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This supermassive black hole in the universe eats an equivalent to an entire sun a day

This supermassive black hole in the universe eats an equivalent to an entire sun a day
Black holes are formed from remnants of massive stars and are estimated to exist from ten million to a billion in the Milky Way alone - File Pic
Black holes are regions in space with a tremendously strong gravitational pull that not even light can escape from them. Now, astronomers have not only discovered the fastest-growing black hole in space but found it has quite an appetite too.

What does it mean?

Astronomers from the Australian National University (ANU) revealed that a black hole in the universe that is 34 billion times the mass of our sun can eat up the equivalent mass of one sun a day.

The black hole known as J2157 was discovered by the same research team back in 2018.
What should we know?

According to Dr Christopher Onken, the black hole's mass is about 8,000 times bigger than the black hole in the centre of the Milky Way.
"If the Milky Way's black hole wanted to grow that fat, it would have to swallow two-thirds of all the stars in our galaxy."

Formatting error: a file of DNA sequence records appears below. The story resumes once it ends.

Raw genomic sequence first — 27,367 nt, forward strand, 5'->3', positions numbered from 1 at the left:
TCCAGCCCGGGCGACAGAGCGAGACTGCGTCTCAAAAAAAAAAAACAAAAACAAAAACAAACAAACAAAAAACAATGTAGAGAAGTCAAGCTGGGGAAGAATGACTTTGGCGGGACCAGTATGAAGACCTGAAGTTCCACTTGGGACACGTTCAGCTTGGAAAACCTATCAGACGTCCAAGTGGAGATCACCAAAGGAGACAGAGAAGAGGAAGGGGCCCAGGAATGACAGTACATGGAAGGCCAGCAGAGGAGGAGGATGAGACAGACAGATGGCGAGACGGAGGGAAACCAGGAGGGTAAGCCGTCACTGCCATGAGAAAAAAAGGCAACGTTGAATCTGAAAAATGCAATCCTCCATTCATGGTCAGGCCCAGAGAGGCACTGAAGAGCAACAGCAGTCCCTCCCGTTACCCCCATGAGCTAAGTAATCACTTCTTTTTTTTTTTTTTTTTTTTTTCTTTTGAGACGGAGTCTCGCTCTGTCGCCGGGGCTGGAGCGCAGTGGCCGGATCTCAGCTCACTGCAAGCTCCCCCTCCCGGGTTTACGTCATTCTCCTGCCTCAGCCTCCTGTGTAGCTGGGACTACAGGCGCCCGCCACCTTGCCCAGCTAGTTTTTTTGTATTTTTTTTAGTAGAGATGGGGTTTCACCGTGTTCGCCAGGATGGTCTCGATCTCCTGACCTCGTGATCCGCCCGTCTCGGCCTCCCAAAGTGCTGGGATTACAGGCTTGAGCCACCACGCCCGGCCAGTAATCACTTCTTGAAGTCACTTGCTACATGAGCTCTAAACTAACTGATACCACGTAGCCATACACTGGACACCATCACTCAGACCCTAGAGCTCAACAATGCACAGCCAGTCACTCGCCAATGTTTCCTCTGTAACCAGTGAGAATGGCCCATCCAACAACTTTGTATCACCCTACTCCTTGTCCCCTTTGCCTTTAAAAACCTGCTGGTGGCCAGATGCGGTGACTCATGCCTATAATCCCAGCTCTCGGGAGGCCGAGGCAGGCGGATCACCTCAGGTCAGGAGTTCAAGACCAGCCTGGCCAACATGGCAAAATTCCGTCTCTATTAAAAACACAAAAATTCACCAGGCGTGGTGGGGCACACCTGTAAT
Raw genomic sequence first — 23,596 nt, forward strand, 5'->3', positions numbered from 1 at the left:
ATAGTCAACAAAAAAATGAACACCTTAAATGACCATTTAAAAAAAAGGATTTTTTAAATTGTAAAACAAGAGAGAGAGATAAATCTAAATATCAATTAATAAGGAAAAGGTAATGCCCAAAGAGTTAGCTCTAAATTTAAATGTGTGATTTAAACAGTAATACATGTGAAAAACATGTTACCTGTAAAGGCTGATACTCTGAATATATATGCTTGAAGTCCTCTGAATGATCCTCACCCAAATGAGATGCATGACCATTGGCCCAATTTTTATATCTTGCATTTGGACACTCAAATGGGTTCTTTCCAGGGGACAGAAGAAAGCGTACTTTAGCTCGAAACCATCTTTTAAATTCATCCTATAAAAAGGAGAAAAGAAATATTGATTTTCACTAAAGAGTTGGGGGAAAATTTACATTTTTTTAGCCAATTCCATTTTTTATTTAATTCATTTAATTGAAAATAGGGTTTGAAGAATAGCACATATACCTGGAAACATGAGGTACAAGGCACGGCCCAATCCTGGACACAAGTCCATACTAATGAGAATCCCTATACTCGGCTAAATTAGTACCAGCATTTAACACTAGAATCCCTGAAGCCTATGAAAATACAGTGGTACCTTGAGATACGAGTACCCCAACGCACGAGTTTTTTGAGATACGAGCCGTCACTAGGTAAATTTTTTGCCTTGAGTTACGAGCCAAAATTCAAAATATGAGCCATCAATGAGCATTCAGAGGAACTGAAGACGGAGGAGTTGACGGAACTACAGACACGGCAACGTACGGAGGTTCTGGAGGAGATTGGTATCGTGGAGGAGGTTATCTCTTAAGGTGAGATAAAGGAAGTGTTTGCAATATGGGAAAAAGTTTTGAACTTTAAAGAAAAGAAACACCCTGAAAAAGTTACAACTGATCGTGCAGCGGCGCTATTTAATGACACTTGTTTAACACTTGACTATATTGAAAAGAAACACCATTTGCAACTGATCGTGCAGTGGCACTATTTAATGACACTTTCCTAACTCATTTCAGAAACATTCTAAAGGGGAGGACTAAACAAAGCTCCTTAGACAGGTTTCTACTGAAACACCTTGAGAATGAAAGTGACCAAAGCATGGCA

Black holes are formed from remnants of massive stars and are estimated to exist from ten million to a billion in the Milky Way alone.

J2157 was discovered at a time where the universe was only 1.2 billion years old, making it only less than 10 per cent of its current age.

"It's the biggest black hole that's been weighed in this early period of the Universe."

In a press release, Dr Onken revealed that the team is still investigating how it can grow so big in the early stages if its life-span and are searching for more black holes that might provide clues for this mystery.

"How much black holes can swallow depends on how much mass they already have.” said team member Dr Fuyan Bian, a staff astronomer at the European Southern Observatory (ESO).

"So, for this one to be devouring matter at such a high rate, we thought it could become a new record holder.”

The research has been published in the Monthly Notices of the Royal Astronomical Society.